I wondered that, too: the RFI page doesn’t seem be forthcoming on the subject. I concluded that it certainly couldn’t hurt to send something, and could well help. I know that other UK-based scientists, such as Cameron Neylon, have sent submissions, too.

  4. I’ve been told that it was worth sending in a submission, in part because volume matters and in part because an international perspective has some weight. Personal responses from overseas probably won’t get as much traction as personal ones from the US but I think it is sill worth while.



  5. […] as Mike Taylor points out, time is running out in the fight against the worst anti-OpenAccess legislation attempt. Speak out […]

  6. dmaas Says:

    I left my address out.

  7. This is what the RFIs state, who should reply: “non-Federal stakeholders, including the public, universities, nonprofit and for-profit publishers, libraries, federally funded and non-federally funded research scientists, and other organizations and institutions with a stake in long-term preservation and access to the results of federally funded research,”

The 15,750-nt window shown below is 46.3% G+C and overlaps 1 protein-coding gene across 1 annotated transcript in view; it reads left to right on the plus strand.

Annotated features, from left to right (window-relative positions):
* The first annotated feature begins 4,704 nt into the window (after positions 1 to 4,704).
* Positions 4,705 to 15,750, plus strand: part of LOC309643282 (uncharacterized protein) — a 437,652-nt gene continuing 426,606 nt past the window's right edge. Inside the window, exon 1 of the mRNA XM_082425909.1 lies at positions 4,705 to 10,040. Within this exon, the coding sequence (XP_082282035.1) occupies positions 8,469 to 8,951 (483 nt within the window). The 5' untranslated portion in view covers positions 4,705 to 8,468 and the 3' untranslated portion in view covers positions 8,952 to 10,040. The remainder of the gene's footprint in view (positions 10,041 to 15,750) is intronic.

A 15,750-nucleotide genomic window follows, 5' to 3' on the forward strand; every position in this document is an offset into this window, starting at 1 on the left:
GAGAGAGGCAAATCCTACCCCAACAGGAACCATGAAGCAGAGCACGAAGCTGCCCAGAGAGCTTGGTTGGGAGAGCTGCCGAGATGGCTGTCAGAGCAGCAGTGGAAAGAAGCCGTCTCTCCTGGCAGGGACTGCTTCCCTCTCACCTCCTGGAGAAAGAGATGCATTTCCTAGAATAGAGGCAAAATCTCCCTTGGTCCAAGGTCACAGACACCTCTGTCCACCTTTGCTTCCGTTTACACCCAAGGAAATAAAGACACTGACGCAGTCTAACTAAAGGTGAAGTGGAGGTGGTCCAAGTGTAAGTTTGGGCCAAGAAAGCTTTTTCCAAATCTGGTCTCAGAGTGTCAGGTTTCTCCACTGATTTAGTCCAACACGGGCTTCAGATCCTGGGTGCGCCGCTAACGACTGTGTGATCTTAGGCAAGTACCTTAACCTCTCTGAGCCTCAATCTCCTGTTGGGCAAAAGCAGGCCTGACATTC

This does not mention US citizens or even US-based scientists. I’m sure they’ll sort out which opinions they’ll give more weight than others.
    And Cameron’s correct, the numbers count: we need to overwhelm the OSTP with our side – after all, few of the publishers are US-based.

  8. Matt Wedel Says:

    few of the publishers are US-based.

    An excellent point. It’s very tempting to read–and paint–this as an attempt by mostly-foreign publishers to monopolize the results of US-funded research. We probably can’t get the board of Elsevier waterboarded, but maybe we could get some of the isolationist/protectionist crowd on our side.

  9. Awesome: “do you want to see your tax-dollars go to Holland”?

  10. Mike Taylor Says:

    By the way, anyone who wonders why the likes of Elsevier, Springer, Wiley and Informa are prepared to stoop to such depths to retain their current business model should check out The enormous profits of STM scholarly publishers, which I have only just seen. Bottom line: those publishers are making, respectively, profits of 36%, 33.9%, 42% and 32.4% of turnover. Scandalous.

  11. David Marjanović Says:

    Why hasn’t anybody mentioned this on the DML yet??? I’m only learning about it now, because it’s in the tweet at the very bottom of Darren’s tweet feed on his blog right now! A few minutes or hours later, and I still wouldn’t know about it!